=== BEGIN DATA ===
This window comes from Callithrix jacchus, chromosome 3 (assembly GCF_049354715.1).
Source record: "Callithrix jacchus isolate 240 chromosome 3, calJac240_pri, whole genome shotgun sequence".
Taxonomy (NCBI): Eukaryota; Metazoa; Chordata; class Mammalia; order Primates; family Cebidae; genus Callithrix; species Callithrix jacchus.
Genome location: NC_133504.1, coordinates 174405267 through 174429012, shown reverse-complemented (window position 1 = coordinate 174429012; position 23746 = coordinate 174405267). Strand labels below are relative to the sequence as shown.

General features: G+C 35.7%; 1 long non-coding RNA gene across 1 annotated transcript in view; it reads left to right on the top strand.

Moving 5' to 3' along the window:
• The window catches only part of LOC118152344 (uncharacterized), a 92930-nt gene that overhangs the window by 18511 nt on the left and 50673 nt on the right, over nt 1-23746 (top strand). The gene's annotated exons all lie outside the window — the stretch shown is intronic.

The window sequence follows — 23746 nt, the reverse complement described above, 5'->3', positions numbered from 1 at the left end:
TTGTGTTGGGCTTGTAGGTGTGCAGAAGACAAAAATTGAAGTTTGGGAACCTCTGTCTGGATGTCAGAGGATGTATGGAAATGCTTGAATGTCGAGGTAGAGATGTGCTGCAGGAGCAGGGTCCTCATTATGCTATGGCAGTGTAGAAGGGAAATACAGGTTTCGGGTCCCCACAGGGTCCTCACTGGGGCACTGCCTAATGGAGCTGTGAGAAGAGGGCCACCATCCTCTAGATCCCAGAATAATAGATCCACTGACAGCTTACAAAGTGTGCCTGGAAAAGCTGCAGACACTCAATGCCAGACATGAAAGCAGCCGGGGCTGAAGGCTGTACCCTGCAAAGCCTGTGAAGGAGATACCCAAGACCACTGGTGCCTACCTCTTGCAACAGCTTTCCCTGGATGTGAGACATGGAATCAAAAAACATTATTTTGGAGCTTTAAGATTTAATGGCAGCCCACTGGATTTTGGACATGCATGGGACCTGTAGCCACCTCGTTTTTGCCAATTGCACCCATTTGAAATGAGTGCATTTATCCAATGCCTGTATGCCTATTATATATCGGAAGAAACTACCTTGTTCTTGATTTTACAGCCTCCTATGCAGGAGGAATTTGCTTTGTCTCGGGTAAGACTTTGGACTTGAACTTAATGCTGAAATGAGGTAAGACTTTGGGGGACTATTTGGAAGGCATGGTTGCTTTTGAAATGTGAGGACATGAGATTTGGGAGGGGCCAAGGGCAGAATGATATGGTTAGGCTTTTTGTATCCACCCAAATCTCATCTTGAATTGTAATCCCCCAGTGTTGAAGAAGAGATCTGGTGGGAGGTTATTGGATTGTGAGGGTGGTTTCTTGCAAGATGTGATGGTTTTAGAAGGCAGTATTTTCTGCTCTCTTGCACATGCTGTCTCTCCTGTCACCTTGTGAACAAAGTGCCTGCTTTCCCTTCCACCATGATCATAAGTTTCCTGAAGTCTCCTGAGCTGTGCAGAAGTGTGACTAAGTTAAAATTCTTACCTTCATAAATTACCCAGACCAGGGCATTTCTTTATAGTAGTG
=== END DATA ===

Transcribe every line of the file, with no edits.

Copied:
This window comes from Callithrix jacchus, chromosome 3 (assembly GCF_049354715.1).
Source record: "Callithrix jacchus isolate 240 chromosome 3, calJac240_pri, whole genome shotgun sequence".
Taxonomy (NCBI): Eukaryota; Metazoa; Chordata; class Mammalia; order Primates; family Cebidae; genus Callithrix; species Callithrix jacchus.
Genome location: NC_133504.1, coordinates 174405267 through 174429012, shown reverse-complemented (window position 1 = coordinate 174429012; position 23746 = coordinate 174405267). Strand labels below are relative to the sequence as shown.

General features: G+C 35.7%; 1 long non-coding RNA gene across 1 annotated transcript in view; it reads left to right on the top strand.

Moving 5' to 3' along the window:
• The window catches only part of LOC118152344 (uncharacterized), a 92930-nt gene that overhangs the window by 18511 nt on the left and 50673 nt on the right, over nt 1-23746 (top strand). The gene's annotated exons all lie outside the window — the stretch shown is intronic.

The window sequence follows — 23746 nt, the reverse complement described above, 5'->3', positions numbered from 1 at the left end:
TTGTGTTGGGCTTGTAGGTGTGCAGAAGACAAAAATTGAAGTTTGGGAACCTCTGTCTGGATGTCAGAGGATGTATGGAAATGCTTGAATGTCGAGGTAGAGATGTGCTGCAGGAGCAGGGTCCTCATTATGCTATGGCAGTGTAGAAGGGAAATACAGGTTTCGGGTCCCCACAGGGTCCTCACTGGGGCACTGCCTAATGGAGCTGTGAGAAGAGGGCCACCATCCTCTAGATCCCAGAATAATAGATCCACTGACAGCTTACAAAGTGTGCCTGGAAAAGCTGCAGACACTCAATGCCAGACATGAAAGCAGCCGGGGCTGAAGGCTGTACCCTGCAAAGCCTGTGAAGGAGATACCCAAGACCACTGGTGCCTACCTCTTGCAACAGCTTTCCCTGGATGTGAGACATGGAATCAAAAAACATTATTTTGGAGCTTTAAGATTTAATGGCAGCCCACTGGATTTTGGACATGCATGGGACCTGTAGCCACCTCGTTTTTGCCAATTGCACCCATTTGAAATGAGTGCATTTATCCAATGCCTGTATGCCTATTATATATCGGAAGAAACTACCTTGTTCTTGATTTTACAGCCTCCTATGCAGGAGGAATTTGCTTTGTCTCGGGTAAGACTTTGGACTTGAACTTAATGCTGAAATGAGGTAAGACTTTGGGGGACTATTTGGAAGGCATGGTTGCTTTTGAAATGTGAGGACATGAGATTTGGGAGGGGCCAAGGGCAGAATGATATGGTTAGGCTTTTTGTATCCACCCAAATCTCATCTTGAATTGTAATCCCCCAGTGTTGAAGAAGAGATCTGGTGGGAGGTTATTGGATTGTGAGGGTGGTTTCTTGCAAGATGTGATGGTTTTAGAAGGCAGTATTTTCTGCTCTCTTGCACATGCTGTCTCTCCTGTCACCTTGTGAACAAAGTGCCTGCTTTCCCTTCCACCATGATCATAAGTTTCCTGAAGTCTCCTGAGCTGTGCAGAAGTGTGACTAAGTTAAAATTCTTACCTTCATAAATTACCCAGACCAGGGCATTTCTTTATAGTAGTG